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Self-Esteem, The Key To Life
From “Tribes” by Jeanne Gibbs
The primary resource predicting the success or failure of each person as a human being is a precious energy known as “self-esteem”. The adolescents who still demonstrate stages of social development appropriate for very young children are arrested in their growth. Indeed they are stuck at earlier infantile stage and become problems for parents, teachers, peers, society . . . and themselves. Sensing their inadequacy, they live self-confirming prophecies that “I am not capable. . . I cannot learn . . . “I am no good at anything.” They lack positive self-esteem.
One educator sums it up this way. “deep inside is a longing . . . a sense of hollowness wanting to be filled. It is a need to connect with a positive sense of self and with others. The more positive the self-image, the less painful the longing . . . the less positive the self-image the more painful the longing. Too often we use temporary “fillers” such as drugs, alcohol, compulsive anti-social activities to blot out the hunger and give a temporary sense of self. It is only as we find positive self respect and “connectedness to others” that we can sense our true value. The painful longing diminishes and the hollowness is filled with self-worth. It is then that we even self-confirm positive images of ourselves.”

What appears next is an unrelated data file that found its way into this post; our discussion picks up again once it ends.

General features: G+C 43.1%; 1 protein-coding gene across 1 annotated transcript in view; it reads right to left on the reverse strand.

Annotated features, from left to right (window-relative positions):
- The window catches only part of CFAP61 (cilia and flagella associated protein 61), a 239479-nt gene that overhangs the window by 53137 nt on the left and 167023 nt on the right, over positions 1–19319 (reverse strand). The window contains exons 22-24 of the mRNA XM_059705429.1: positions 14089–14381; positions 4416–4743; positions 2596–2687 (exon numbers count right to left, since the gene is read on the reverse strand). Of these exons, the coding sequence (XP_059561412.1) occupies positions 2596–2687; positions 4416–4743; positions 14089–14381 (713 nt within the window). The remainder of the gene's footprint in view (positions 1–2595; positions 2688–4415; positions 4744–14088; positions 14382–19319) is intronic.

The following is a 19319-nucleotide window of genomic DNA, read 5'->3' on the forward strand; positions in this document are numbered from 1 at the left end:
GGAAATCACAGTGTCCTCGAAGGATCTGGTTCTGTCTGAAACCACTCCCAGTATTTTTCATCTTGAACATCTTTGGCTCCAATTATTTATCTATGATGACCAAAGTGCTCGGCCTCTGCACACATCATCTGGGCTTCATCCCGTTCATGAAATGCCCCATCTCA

Studies have shown that self-esteem is not related to family, education, wealth, social class, geographical living area, father's occupation or having mother at home. It comes from the quality of relationships that exist between the child and those who play a significant role in his life. It is a person's assessment of “the self-pictures” reflected back to him from others daily.
Self-esteem is “a quiet inner knowing saying I'm glad to be me.” It is a sense of self-respect, a feeling of self-worth.
Three main areas convey loveability and worth to children:
- affirmation of their positive qualities from parents, teachers and other significant caretakers;
- affirmation from peers and siblings
- affirmation to themselves based on their own experiences of competency success (“I did that well.” “I am good at reading.” “Arithmetic is easy for me”)
Children value themselves to the extent they have been valued